Thus far, coordinator Bob Sanders has had 12 games to lead Green Bay's defense, and all he has proven that he's not the right guy for the job. The Packers have hit rock bottom as the worst scoring defense in the league, giving up an average of 27 points per game. They continue to toy with a return to the cellar for passing yards allowed, ranking 30th with an average of 235.2 yards. Thanks in part to two consecutive shoddy performances against the run, they have plummeted to 29th for total yards allowed with an average of 352.7 per game.
These lowly rankings would be understandable if the Packers had a number of rookies, or first-year players in starting positions. The fact is, they don't. The Packers have veterans in nearly every position, and the unit's only rookie starter - A.J. Hawk - has performed at a level that makes him a strong candidate for NFL Rookie of the Year, and perhaps a trip to the Pro Bowl.
Sanders has four games remaining to salvage what has been a dismal performance by the team's defense this year, but the Packers would have to practically do an about-face for him to save his job. Does this appear likely? About as likely as Jim Bates returning next season to lead the defense. For now, Sanders is on thin ice that is cracking all around him.
Sanders says his job security is "not an issue," but what is he supposed to tell the media? Of course, he's not going to throw in the towel. He'll try to right the ship. However, it appears that he is a better fit to be a position coach rather than coordinator. Thus far, his track record says the same.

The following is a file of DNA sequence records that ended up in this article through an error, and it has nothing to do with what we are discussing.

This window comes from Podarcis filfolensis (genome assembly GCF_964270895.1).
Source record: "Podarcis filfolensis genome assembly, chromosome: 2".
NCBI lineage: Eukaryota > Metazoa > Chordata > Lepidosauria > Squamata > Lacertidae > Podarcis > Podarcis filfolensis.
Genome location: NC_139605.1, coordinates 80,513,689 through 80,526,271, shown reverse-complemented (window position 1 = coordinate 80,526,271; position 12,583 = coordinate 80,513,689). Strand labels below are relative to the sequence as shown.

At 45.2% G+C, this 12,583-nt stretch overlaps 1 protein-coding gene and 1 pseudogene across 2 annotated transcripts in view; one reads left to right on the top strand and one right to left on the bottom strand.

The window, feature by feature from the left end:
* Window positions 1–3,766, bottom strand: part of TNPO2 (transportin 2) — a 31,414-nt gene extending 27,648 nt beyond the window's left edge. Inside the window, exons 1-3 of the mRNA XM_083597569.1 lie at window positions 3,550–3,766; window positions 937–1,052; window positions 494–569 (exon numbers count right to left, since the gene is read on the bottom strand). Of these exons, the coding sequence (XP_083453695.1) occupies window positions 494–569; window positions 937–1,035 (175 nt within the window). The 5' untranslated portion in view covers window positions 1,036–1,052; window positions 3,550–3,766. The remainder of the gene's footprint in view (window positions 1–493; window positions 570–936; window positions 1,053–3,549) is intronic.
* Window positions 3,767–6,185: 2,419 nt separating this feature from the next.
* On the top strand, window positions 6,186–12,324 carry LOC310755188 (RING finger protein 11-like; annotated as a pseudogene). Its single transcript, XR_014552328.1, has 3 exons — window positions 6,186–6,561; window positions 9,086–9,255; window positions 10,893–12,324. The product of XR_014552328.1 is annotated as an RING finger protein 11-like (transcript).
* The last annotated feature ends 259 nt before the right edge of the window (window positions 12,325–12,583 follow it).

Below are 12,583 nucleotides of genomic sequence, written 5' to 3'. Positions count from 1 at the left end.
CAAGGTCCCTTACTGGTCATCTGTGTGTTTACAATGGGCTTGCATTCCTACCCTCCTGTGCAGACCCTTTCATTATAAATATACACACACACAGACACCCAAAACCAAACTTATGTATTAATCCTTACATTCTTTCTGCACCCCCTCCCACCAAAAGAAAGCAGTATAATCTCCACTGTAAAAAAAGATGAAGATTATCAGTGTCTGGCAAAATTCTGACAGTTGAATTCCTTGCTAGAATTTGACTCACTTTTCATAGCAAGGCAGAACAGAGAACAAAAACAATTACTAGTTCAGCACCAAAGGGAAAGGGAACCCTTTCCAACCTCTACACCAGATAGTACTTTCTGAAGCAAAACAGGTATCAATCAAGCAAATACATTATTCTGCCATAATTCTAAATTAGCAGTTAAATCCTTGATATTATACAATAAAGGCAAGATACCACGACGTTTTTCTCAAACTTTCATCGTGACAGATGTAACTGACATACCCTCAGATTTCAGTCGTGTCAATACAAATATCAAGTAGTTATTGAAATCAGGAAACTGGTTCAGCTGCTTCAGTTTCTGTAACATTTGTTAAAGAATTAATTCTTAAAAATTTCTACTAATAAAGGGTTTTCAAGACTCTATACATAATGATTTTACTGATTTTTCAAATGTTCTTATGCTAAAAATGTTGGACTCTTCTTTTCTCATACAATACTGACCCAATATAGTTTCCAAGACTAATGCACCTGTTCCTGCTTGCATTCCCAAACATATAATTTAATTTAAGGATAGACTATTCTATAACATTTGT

Sanders was promoted from defensive ends coach to coordinator on ex-coordinator Bates' recommendation last January. Mike McCarthy was hoping that by promoting Sanders, the defense would continue on from a solid season in 2005, where it ranked seventh overall in the league and first in pass defense. General manager Ted Thompson tried to reinforce the defense by signing unrestricted free agents Ryan Pickett, Marquand Manuel and Charles Woodson to deals that totaled about $65 million. Pickett and Woodson have played well, but Manuel has been a flop, though, would he perform better under a different coordinator? We can only speculate.
Sanders says his scheme can be successful. "It's a great scheme," he says "I think the guys believe in the scheme. We just have to work the scheme, and the scheme will work for us."
That statement has credence if it is training camp, or even in the first couple weeks of the season. But Week 13? If the players haven't gotten it down by now, they never will. Or maybe they've tuned Sanders out altogether.
Sanders has proven over his career that he is a good coach, good enough to make it to the NFL. But in today's NFL, it's either boom or bust, and Sanders' stock is plummeting. In 2007, the Packers should give someone else a shot at leading the defense.
Todd Korth is managing editor of PackerReport.com and Packer Report. E-mail him at firstname.lastname@example.org.